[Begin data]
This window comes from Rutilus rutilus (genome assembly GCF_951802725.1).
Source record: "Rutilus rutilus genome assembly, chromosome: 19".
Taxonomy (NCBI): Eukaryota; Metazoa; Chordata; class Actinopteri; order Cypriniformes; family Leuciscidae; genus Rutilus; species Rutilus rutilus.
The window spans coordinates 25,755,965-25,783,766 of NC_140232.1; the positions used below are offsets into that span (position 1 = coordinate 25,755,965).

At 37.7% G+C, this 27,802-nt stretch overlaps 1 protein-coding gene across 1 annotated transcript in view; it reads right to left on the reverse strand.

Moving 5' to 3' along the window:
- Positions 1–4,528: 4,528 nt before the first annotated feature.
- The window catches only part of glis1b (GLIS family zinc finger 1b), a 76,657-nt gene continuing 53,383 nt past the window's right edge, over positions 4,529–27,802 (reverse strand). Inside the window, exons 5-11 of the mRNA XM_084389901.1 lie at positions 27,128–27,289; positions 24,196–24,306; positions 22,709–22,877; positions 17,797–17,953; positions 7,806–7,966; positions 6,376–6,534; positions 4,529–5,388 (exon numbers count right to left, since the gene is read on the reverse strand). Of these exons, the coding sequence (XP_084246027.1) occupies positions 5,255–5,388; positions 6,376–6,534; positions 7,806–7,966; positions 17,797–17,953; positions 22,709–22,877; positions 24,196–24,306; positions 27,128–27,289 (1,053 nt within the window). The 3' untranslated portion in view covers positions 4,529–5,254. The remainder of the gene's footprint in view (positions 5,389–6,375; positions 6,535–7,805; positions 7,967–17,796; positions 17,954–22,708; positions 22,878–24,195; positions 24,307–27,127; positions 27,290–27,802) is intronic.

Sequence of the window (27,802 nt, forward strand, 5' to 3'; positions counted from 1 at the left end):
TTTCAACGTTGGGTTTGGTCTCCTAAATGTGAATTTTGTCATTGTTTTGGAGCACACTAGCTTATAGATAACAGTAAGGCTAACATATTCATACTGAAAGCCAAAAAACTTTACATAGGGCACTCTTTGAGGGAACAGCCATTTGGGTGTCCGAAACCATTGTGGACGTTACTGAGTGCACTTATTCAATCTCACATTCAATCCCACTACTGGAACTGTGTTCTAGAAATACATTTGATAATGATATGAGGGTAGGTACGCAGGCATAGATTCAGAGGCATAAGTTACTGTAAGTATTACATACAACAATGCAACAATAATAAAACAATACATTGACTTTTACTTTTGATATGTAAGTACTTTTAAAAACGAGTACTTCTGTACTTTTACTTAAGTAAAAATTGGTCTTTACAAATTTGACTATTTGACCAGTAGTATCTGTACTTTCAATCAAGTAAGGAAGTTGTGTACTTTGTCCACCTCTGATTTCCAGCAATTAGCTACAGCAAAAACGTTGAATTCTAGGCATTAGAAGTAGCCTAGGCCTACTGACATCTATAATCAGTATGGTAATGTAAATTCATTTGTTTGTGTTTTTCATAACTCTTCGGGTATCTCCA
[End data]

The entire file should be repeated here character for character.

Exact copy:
This window comes from Rutilus rutilus (genome assembly GCF_951802725.1).
Source record: "Rutilus rutilus genome assembly, chromosome: 19".
Taxonomy (NCBI): Eukaryota; Metazoa; Chordata; class Actinopteri; order Cypriniformes; family Leuciscidae; genus Rutilus; species Rutilus rutilus.
The window spans coordinates 25,755,965-25,783,766 of NC_140232.1; the positions used below are offsets into that span (position 1 = coordinate 25,755,965).

At 37.7% G+C, this 27,802-nt stretch overlaps 1 protein-coding gene across 1 annotated transcript in view; it reads right to left on the reverse strand.

Moving 5' to 3' along the window:
- Positions 1–4,528: 4,528 nt before the first annotated feature.
- The window catches only part of glis1b (GLIS family zinc finger 1b), a 76,657-nt gene continuing 53,383 nt past the window's right edge, over positions 4,529–27,802 (reverse strand). Inside the window, exons 5-11 of the mRNA XM_084389901.1 lie at positions 27,128–27,289; positions 24,196–24,306; positions 22,709–22,877; positions 17,797–17,953; positions 7,806–7,966; positions 6,376–6,534; positions 4,529–5,388 (exon numbers count right to left, since the gene is read on the reverse strand). Of these exons, the coding sequence (XP_084246027.1) occupies positions 5,255–5,388; positions 6,376–6,534; positions 7,806–7,966; positions 17,797–17,953; positions 22,709–22,877; positions 24,196–24,306; positions 27,128–27,289 (1,053 nt within the window). The 3' untranslated portion in view covers positions 4,529–5,254. The remainder of the gene's footprint in view (positions 5,389–6,375; positions 6,535–7,805; positions 7,967–17,796; positions 17,954–22,708; positions 22,878–24,195; positions 24,307–27,127; positions 27,290–27,802) is intronic.

Sequence of the window (27,802 nt, forward strand, 5' to 3'; positions counted from 1 at the left end):
TTTCAACGTTGGGTTTGGTCTCCTAAATGTGAATTTTGTCATTGTTTTGGAGCACACTAGCTTATAGATAACAGTAAGGCTAACATATTCATACTGAAAGCCAAAAAACTTTACATAGGGCACTCTTTGAGGGAACAGCCATTTGGGTGTCCGAAACCATTGTGGACGTTACTGAGTGCACTTATTCAATCTCACATTCAATCCCACTACTGGAACTGTGTTCTAGAAATACATTTGATAATGATATGAGGGTAGGTACGCAGGCATAGATTCAGAGGCATAAGTTACTGTAAGTATTACATACAACAATGCAACAATAATAAAACAATACATTGACTTTTACTTTTGATATGTAAGTACTTTTAAAAACGAGTACTTCTGTACTTTTACTTAAGTAAAAATTGGTCTTTACAAATTTGACTATTTGACCAGTAGTATCTGTACTTTCAATCAAGTAAGGAAGTTGTGTACTTTGTCCACCTCTGATTTCCAGCAATTAGCTACAGCAAAAACGTTGAATTCTAGGCATTAGAAGTAGCCTAGGCCTACTGACATCTATAATCAGTATGGTAATGTAAATTCATTTGTTTGTGTTTTTCATAACTCTTCGGGTATCTCCA